After yesterdays highly unnecessary big day I didn’t even struggle to get out of “bed” or groan when I stood up. I do reserve some slight concern at the back of my mind that I may burn out either today or a few days down the line, I may roll off my bike and slump in the sand by the road side like a horse that has been ridden to breaking point foaming at the bridal, the chin strap in my case. Time will tell. How the likes of Mark Beaumont or Kristof Allegaert, the ultra-endurance cyclists cope I don’t know. Mark Beaumont averaged come rain, shine or headwind 240 miles for 79 days and a touch, and here I am being chuffed with a single 200 mile day.
I’m on a plateau riding north, great plums of dust and sand trail behind horses galloping across the arid landscape. Aside from this mornings equestrian display I’m in for a dull featureless slog, its going to be one of those days. Water as always remains on my mind, sweating is big business, rings of salt form on my dark cycling shorts. Rather than using expensive sports supplements, those little tablets you add to your water, I have gone budget. Dioralyte is not only cheap but can be found in pharmacies around the world, I have only used it on this stretch to try and get those essential salts, electrolytes and glucose back into my body. Its blackcurrant flavour to.
I made it through the day with no foaming at the mouth but the next day is a different story. On the boat Thomas and a few of the guys were busy checking the weather forecast, whatever for I thought. I wake up and take it as it comes, what do the do if its bad? Just lie there in their tents? An 80km stretch felt like it took me as many hours. A unfriendly head wind on a dirt slash sand road to the Uzbekistan border. Before setting out that morning a chap asked if I was Christian, I said yes for you are either Muslim or Christian here, I wasn’t going to explain atheism, he then did that cross thing they do and said a prayer; turns out I needed it.
By mid afternoon, I was low on water, high on heat and only managing 30 minute stretches on the bike before slumping forward over the handle bars. It was the head wind that hampered me and kept me out in the blazing heat but at the same time it saved me, keeping my temperature down just enough. I hadn’t urinated in quite sometime, and even then it was bioluminescent, hello the on set of heat stroke. Each time a large truck came by the world became a blustery white out and I was forced too put my foot down, literally or I might actually topple. I’ve come to the realisation that I will probably have to hitch to reach my Russian visa, so why not now? And miss this…? I cant just skip the hard stuff that’s what I am here for.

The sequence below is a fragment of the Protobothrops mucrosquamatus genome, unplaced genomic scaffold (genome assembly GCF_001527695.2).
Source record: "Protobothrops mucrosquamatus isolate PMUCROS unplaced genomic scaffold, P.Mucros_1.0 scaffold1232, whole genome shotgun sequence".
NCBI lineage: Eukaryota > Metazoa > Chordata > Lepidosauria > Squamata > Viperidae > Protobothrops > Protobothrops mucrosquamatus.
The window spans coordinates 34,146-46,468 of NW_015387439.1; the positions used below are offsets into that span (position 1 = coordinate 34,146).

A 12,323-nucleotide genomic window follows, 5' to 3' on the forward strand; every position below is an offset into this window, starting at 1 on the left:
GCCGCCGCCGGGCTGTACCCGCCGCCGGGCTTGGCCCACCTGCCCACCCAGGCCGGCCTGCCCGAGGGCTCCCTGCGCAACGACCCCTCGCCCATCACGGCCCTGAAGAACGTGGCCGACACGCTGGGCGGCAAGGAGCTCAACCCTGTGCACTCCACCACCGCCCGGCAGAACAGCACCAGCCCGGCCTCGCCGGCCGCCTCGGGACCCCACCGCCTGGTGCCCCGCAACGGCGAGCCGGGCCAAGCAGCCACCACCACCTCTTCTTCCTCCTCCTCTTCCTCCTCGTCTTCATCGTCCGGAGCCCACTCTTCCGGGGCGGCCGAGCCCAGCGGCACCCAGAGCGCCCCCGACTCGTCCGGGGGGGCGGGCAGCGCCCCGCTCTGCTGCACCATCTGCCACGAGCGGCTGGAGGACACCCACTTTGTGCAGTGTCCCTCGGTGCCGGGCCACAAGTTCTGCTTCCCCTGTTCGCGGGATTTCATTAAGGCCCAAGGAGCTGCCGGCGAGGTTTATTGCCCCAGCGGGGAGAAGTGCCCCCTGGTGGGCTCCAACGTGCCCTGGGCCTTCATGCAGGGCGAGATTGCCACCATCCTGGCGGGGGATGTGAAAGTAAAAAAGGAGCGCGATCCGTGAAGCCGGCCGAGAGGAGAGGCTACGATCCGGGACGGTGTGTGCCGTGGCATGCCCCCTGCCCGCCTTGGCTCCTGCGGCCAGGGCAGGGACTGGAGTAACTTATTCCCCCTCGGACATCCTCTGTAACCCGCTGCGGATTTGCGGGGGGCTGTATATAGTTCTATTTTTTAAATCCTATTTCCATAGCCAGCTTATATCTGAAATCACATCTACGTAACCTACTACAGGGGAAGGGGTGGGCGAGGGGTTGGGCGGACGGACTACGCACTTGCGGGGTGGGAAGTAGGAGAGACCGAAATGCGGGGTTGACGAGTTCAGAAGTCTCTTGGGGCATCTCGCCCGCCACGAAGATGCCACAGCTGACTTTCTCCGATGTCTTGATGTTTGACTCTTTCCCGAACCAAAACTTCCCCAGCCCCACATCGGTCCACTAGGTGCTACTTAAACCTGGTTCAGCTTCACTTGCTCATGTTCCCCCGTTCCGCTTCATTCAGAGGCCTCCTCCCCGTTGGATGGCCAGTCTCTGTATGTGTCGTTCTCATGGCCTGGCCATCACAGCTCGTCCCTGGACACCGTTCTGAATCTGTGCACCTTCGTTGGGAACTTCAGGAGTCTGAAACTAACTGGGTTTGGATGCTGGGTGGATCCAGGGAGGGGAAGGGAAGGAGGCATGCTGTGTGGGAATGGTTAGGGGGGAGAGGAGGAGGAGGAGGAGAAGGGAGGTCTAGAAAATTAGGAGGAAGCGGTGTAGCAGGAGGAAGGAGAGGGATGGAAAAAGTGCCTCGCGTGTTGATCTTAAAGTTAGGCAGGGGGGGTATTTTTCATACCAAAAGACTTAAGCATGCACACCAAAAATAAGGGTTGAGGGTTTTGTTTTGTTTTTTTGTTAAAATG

I reach the border and take a moment to lie star fish on the cool tiles of the customs interior and recover myself. I don’t like being treated as a tourist but on looking up and seeing the lengthy line with baggage mounted up for searching I groan out loud, please not today! But my hero in a peaked military cap saying, “tourist, tourist” ushers me to the front of the queue much to my relief. At home people would be furious at this special treatment for the foreigner but they all practically pat me on the back. Good people.
That evening I stay in a truck stop hotel and I see myself in the mirror, I look like a ruddy camel. My beard is thick with sand, it is as if I have been performing in a budget theatre production and the makeup artist has used flour to age me. A shower and four dinners back to back later and I feel like a new man, the waiter found my appetite very amusing. I also make the most of the opportunity to get some fresh fruit, it is a rarity in these parts and expensive. Nothing grows here not surprisingly so it is not as cheap as I had thought it would be. At a wine tasting in Bath last December I was warned by an elderly gentleman that cycling on a hard seat for such a long time but give me haemorrhoids, speaking from experience I suppose. Well its not likely that my spartan seat that poses the risk for I wear padded shorts, but the volume of through traffic is a significant risk factor.
Haveing a break when I’m joined by these two chaps from out of no where.
The next day its in the forties; I am still travelling through this featureless plateau on a long straight road, to the south a line of pylons indicates the course of the rail line on which an occasional train passes silently by. To the north is a vast featureless flat landscape of short grasses a shrubs. It is as if the world was as flat as a table top, I met a women in Botswana who was a member of The Flat Earth society, perhaps she should move here. The only break in the straight horizon is the silhouette of small herds of camels, their dark out lines make them appear as giant tortoises moving slowly across the horizon, their single humps the shell and the necks, well the necks.
Make hay when the sun is shining. I finally have a noticable tale wind and I am flying, 160km by elevenses and seeing as there is nothing out here save camel spiders, scorpions and snakes, all of which I have seen scurrying or slithering across the road, I push on to the next iota of civilisation and shade, another big day of just shy of three hundred kilometres and I am still yet to collapse like one of those blown horses in the westerns.